Waller v. Randle et al

Filing 70

MEMORANDUM AND ORDER granting defendants' Motions to Dismiss 25 , 38 , 59 . The Court dismissess all defendants except IDOC with prejudice. Clerk of Court to enter judgment accordingly at close of case. The Court dismisses Waller's Com plaint 1 without prejudice and grants Waller leave to file an amended complaint no later than July 15, 2011. The Court denies as moot IDOC's argument concerning alleged unavailability of pinitive damages. The Court denies as moot 69 MOTION for Extension of Time to Complete Discovery filed by Patil and 68 Motion for Extension of Time except insofar as it relates to IDOC. Signed by Judge J. Phil Gilbert on 5/31/2011. (dka, )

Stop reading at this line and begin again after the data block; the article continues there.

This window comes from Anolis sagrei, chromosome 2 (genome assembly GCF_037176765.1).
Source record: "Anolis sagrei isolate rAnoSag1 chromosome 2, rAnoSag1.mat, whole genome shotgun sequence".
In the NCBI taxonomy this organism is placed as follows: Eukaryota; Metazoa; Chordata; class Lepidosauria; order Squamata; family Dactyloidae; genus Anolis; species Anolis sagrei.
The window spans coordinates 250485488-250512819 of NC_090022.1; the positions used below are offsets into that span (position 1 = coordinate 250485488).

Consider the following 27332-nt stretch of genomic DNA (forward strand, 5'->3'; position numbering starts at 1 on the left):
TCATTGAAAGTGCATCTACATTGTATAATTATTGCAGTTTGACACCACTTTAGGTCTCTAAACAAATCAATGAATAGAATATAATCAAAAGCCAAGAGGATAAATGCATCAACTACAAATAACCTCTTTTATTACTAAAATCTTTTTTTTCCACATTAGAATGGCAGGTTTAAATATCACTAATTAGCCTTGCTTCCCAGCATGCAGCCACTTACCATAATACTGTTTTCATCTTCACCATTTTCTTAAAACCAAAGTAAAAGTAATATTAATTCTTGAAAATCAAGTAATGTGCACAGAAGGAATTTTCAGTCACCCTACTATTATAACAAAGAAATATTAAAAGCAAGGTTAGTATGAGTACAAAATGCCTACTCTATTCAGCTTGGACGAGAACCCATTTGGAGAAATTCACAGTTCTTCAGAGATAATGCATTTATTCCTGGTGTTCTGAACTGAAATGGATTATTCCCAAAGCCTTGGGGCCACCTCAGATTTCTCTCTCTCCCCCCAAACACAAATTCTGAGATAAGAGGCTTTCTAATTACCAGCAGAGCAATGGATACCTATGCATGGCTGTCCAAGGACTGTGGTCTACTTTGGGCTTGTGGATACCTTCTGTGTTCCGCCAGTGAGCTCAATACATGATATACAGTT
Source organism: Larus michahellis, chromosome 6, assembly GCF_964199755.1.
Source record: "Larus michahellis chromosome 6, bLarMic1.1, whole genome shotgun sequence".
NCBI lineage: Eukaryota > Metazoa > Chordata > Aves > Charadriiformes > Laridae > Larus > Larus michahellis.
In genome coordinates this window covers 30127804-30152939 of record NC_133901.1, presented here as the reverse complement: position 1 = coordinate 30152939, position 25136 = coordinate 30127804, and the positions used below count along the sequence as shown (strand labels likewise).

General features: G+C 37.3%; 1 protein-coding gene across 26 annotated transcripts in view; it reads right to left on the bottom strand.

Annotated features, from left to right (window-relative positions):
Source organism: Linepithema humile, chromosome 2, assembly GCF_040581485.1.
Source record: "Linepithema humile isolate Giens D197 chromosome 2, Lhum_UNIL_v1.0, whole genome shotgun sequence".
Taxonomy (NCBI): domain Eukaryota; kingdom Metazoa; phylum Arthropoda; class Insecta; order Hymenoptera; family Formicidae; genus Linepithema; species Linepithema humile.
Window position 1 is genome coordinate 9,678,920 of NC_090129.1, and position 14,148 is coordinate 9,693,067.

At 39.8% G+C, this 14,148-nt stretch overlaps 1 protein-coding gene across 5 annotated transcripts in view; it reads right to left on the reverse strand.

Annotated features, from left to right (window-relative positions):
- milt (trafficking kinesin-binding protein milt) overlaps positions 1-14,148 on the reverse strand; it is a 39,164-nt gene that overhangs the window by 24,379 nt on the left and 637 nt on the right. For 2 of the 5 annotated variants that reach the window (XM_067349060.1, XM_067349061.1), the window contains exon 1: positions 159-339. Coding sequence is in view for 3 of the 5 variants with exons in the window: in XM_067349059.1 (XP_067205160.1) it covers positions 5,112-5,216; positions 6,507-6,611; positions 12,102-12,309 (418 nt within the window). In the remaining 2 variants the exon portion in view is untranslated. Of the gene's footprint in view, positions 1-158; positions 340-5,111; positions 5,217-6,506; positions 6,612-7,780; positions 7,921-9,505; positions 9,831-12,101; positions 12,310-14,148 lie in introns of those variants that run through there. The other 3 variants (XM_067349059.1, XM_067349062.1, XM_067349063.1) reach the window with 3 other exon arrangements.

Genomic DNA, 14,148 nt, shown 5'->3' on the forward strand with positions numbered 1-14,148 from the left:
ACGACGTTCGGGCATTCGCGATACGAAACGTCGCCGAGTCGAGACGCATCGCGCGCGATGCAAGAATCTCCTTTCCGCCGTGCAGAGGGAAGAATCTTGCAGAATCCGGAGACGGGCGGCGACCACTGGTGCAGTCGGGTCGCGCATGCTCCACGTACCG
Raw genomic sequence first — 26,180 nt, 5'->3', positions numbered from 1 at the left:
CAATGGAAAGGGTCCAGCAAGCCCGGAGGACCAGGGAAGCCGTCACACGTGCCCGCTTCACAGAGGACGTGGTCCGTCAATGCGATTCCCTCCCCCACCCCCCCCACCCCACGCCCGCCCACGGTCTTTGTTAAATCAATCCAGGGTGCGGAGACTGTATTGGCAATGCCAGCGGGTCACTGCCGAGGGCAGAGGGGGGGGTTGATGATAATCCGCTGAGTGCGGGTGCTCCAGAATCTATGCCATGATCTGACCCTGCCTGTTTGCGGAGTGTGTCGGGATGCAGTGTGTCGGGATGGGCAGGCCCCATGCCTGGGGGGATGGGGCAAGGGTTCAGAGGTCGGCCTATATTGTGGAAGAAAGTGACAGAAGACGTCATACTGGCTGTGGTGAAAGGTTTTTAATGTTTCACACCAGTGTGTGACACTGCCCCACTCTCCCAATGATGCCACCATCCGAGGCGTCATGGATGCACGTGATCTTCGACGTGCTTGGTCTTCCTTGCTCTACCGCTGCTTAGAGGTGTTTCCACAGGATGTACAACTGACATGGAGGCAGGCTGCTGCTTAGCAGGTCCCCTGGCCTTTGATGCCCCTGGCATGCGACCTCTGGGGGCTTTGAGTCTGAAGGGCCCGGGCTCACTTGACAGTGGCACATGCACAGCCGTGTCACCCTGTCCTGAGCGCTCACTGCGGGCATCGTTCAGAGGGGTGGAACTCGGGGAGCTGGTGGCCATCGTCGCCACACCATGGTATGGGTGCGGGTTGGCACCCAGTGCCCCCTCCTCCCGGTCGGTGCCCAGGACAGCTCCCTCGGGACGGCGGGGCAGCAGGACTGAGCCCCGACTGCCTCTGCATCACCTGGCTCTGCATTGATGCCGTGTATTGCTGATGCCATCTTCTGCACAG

Download PDF